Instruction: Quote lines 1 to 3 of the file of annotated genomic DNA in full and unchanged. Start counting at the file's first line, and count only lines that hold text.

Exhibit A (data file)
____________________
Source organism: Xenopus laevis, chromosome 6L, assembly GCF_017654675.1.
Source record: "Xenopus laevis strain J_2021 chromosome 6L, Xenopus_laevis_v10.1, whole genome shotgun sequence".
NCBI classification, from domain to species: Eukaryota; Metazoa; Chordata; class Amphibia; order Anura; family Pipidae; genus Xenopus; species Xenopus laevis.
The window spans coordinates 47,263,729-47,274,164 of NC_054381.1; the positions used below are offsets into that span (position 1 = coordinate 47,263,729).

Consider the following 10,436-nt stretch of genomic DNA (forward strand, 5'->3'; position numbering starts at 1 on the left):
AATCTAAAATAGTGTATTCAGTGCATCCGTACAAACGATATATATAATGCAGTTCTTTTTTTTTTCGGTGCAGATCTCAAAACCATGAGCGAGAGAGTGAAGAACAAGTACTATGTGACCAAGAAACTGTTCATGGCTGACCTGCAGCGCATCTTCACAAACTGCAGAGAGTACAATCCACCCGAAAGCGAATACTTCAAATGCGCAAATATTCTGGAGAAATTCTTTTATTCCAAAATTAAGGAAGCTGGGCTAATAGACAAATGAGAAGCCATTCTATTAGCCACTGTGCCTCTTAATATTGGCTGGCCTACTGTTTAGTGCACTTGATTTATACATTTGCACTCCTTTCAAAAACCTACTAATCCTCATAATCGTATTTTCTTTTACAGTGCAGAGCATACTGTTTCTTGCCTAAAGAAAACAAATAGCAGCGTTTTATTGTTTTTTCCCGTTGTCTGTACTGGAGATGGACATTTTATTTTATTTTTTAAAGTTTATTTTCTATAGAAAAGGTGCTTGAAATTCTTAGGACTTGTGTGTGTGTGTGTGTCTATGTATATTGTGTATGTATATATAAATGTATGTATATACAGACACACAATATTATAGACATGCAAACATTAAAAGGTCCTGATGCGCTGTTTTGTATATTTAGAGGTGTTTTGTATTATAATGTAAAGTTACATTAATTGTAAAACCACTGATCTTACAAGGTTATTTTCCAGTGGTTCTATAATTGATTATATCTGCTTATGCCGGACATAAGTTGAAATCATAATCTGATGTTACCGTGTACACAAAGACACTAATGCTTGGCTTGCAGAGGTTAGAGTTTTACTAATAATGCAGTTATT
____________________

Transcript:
Source organism: Xenopus laevis, chromosome 6L, assembly GCF_017654675.1.
Source record: "Xenopus laevis strain J_2021 chromosome 6L, Xenopus_laevis_v10.1, whole genome shotgun sequence".
NCBI classification, from domain to species: Eukaryota; Metazoa; Chordata; class Amphibia; order Anura; family Pipidae; genus Xenopus; species Xenopus laevis.